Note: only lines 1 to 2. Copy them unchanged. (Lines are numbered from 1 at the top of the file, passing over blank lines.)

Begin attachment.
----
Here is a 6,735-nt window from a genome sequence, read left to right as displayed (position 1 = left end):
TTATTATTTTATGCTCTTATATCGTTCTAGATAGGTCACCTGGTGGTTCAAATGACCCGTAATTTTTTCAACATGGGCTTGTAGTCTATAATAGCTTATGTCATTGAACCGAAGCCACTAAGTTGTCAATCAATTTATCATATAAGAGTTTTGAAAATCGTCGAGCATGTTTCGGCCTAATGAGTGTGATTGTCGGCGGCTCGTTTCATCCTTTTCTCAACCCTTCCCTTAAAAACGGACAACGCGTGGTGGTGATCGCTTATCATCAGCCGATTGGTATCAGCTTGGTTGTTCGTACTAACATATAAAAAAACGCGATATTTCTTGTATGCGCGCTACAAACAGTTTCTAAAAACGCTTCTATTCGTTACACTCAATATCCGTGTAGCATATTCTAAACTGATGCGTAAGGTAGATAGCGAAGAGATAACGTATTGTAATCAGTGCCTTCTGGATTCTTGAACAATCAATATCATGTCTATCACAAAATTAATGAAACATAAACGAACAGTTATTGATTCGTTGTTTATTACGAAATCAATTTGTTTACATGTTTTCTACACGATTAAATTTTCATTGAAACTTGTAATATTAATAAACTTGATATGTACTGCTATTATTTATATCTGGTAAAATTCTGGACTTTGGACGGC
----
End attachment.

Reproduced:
Here is a 6,735-nt window from a genome sequence, read left to right as displayed (position 1 = left end):
TTATTATTTTATGCTCTTATATCGTTCTAGATAGGTCACCTGGTGGTTCAAATGACCCGTAATTTTTTCAACATGGGCTTGTAGTCTATAATAGCTTATGTCATTGAACCGAAGCCACTAAGTTGTCAATCAATTTATCATATAAGAGTTTTGAAAATCGTCGAGCATGTTTCGGCCTAATGAGTGTGATTGTCGGCGGCTCGTTTCATCCTTTTCTCAACCCTTCCCTTAAAAACGGACAACGCGTGGTGGTGATCGCTTATCATCAGCCGATTGGTATCAGCTTGGTTGTTCGTACTAACATATAAAAAAACGCGATATTTCTTGTATGCGCGCTACAAACAGTTTCTAAAAACGCTTCTATTCGTTACACTCAATATCCGTGTAGCATATTCTAAACTGATGCGTAAGGTAGATAGCGAAGAGATAACGTATTGTAATCAGTGCCTTCTGGATTCTTGAACAATCAATATCATGTCTATCACAAAATTAATGAAACATAAACGAACAGTTATTGATTCGTTGTTTATTACGAAATCAATTTGTTTACATGTTTTCTACACGATTAAATTTTCATTGAAACTTGTAATATTAATAAACTTGATATGTACTGCTATTATTTATATCTGGTAAAATTCTGGACTTTGGACGGC